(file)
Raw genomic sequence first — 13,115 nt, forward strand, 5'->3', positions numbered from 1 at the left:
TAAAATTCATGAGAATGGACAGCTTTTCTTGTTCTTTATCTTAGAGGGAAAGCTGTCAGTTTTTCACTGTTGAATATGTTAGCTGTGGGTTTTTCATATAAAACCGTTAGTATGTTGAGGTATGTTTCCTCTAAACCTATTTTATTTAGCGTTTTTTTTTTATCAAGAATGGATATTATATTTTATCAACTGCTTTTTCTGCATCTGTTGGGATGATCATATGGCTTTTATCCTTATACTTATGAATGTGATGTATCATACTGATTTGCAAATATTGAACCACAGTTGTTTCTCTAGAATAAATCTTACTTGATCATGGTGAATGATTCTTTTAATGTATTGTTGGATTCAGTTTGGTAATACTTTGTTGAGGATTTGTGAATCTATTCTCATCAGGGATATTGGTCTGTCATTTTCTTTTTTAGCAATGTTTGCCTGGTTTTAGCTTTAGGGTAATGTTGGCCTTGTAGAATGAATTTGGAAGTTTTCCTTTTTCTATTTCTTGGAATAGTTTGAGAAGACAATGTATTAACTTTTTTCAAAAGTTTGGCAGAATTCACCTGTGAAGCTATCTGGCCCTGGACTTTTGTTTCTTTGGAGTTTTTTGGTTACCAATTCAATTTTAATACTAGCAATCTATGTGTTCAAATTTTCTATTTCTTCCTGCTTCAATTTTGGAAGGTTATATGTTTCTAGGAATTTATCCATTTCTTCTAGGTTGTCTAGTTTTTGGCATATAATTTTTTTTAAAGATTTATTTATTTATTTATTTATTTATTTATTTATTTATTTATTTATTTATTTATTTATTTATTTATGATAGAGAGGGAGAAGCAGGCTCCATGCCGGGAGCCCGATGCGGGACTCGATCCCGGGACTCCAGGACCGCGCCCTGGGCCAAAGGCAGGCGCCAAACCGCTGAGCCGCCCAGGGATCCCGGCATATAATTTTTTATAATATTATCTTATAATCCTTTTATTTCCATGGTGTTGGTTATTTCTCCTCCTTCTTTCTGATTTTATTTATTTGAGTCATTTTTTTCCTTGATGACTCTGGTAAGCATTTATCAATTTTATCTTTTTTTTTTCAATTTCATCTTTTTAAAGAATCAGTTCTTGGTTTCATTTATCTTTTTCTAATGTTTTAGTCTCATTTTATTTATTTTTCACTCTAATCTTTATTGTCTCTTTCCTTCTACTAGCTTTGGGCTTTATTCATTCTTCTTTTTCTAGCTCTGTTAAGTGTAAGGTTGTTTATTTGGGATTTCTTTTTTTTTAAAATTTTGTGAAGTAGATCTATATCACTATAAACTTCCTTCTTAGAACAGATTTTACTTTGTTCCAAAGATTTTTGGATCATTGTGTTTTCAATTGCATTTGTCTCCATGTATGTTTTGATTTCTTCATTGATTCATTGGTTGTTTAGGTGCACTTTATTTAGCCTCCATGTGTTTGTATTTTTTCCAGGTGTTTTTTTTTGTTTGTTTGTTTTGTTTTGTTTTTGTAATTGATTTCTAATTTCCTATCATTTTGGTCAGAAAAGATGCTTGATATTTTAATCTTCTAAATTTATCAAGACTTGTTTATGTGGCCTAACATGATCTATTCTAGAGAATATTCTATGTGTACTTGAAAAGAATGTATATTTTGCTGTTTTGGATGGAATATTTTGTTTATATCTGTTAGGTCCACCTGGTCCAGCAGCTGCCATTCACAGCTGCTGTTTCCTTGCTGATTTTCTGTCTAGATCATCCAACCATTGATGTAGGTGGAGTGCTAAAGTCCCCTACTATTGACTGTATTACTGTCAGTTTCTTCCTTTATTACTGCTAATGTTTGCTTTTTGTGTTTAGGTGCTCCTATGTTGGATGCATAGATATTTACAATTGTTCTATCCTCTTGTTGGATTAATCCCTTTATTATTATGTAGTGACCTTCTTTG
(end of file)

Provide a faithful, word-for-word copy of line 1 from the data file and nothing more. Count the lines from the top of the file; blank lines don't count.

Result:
Raw genomic sequence first — 13,115 nt, forward strand, 5'->3', positions numbered from 1 at the left: